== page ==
No theme for today’s post except to update my blog records for some of the snowdrops to open out in the sudden thaw as deepest winter literally changed overnight to spring like warmth and brightness. I’ll commence with perhaps the most rare plant in the garden. Looking very like ‘Walrus’, ‘Green Maid’ was considered lost. I’ve had it for years and until this year it hasn’t deigned to flower.
Three snowdrops next that have bulked up extraordinarily well over the years. ‘S. Arnott’ is just sensational really. Photographs fail to do justice to this plant. It is a big, shapely flower and indispensable in the February garden. Definitely in my top five. That little green dot on the tip of each outer petal of ‘David Baker’ may not seem so great in the image but, trust me, it catches the eye in situation. And ‘Magnet’, looking similar to ‘S Arnott’ but with a long, arching pedicel, captures every gasp of wind – a captivating sight.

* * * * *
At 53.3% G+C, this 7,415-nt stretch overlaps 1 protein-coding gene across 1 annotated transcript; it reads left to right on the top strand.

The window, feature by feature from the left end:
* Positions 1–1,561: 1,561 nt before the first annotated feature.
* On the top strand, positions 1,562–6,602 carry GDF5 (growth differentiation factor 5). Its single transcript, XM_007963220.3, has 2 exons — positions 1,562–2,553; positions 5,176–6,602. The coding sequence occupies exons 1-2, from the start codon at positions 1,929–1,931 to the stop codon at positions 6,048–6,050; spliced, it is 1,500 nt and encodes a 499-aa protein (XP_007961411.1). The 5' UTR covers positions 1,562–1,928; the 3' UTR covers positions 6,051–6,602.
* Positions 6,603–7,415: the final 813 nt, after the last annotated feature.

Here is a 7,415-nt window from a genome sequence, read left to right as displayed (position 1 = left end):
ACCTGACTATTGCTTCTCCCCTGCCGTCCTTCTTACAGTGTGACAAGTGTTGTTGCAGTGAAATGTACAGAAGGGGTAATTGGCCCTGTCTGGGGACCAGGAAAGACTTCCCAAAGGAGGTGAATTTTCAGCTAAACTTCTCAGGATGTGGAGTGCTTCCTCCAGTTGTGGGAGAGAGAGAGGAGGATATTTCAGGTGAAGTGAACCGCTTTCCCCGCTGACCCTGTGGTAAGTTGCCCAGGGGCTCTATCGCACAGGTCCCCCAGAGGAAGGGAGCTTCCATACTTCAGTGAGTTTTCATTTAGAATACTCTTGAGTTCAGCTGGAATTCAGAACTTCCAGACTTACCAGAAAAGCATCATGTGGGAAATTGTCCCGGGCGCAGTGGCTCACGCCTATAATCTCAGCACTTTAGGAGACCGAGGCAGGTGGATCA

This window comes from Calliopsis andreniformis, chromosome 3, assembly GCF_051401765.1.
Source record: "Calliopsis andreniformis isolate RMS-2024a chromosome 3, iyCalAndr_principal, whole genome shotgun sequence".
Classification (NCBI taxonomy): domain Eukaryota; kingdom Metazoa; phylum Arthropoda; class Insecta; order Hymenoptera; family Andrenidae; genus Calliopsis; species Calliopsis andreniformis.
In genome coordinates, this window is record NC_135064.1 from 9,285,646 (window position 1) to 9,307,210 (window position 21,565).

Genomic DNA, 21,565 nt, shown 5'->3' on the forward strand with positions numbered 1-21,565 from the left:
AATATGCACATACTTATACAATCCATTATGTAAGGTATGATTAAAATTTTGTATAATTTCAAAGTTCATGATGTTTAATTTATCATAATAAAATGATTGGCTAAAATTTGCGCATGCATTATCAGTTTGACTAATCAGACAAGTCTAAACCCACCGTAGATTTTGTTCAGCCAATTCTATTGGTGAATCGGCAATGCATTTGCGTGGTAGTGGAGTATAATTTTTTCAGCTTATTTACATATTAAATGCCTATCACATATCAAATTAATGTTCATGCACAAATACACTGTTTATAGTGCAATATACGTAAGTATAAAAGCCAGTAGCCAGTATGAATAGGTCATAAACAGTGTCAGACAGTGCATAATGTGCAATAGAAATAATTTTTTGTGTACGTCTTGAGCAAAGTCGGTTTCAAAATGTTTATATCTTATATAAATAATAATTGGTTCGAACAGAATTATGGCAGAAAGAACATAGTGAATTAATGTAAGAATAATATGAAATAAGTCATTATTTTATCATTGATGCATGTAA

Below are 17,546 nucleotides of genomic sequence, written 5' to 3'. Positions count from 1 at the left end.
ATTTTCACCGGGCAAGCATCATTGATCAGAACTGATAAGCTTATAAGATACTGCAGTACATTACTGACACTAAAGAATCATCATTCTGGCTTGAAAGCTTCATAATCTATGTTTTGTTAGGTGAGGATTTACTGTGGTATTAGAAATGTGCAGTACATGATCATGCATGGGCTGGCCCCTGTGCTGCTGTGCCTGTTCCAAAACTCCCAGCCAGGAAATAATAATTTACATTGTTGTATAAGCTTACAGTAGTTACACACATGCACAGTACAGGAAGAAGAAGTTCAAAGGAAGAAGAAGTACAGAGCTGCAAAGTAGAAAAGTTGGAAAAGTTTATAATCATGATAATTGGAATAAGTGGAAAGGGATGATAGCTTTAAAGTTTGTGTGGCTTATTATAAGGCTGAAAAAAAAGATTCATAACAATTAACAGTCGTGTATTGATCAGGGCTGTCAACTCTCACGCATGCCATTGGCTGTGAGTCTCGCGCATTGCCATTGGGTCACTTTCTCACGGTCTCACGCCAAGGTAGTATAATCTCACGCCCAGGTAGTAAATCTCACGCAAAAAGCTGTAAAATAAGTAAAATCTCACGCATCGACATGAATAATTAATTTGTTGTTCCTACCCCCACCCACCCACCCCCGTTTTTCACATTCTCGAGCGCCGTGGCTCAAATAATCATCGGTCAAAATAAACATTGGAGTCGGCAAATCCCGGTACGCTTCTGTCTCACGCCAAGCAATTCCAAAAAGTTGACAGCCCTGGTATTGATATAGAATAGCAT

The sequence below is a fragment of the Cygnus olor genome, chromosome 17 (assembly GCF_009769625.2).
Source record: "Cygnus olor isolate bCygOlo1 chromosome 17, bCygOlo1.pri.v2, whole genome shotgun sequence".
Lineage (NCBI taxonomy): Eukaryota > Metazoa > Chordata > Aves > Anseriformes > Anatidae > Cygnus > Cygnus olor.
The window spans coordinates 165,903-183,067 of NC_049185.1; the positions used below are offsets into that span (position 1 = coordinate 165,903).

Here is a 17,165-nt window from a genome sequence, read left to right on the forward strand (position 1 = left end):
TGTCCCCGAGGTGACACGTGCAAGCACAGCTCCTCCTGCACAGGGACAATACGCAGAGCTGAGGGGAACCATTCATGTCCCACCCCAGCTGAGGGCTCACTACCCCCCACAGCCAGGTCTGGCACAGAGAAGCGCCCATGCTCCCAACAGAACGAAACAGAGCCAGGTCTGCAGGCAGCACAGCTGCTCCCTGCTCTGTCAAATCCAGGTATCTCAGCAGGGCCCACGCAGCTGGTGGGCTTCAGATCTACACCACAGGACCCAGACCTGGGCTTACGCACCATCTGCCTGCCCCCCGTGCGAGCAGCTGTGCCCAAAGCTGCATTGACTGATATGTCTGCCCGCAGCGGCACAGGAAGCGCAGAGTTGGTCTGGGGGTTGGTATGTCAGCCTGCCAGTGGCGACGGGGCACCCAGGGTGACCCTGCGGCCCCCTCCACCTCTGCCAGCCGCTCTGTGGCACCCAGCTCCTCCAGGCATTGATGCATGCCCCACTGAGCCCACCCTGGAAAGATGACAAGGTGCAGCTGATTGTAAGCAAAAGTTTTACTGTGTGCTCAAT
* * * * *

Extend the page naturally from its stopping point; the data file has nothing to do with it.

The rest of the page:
Two yellow snowdrops have prospered in the garden. ‘Spindlestone Surprise’ is fresh and easy, standing comparison with any more expensive, recent varieties. I’ll feature ‘Wendy’s Gold’, the other success, shortly. ‘Pat Mason’ is large and distinctive. The green tip and that sumptuous inner green, plus a rounded, shapely look. Wonderful. And finally, the genuine article, after several false starts. This is ‘Big Boy’. A wonder. I’m sorry but I confused this in earlier posts with ‘Louise Anne Bromley’ – the foliage looks the same but this is the more attractive plant.
‘Louise Anne Bromley’ is simply huge. A giantess!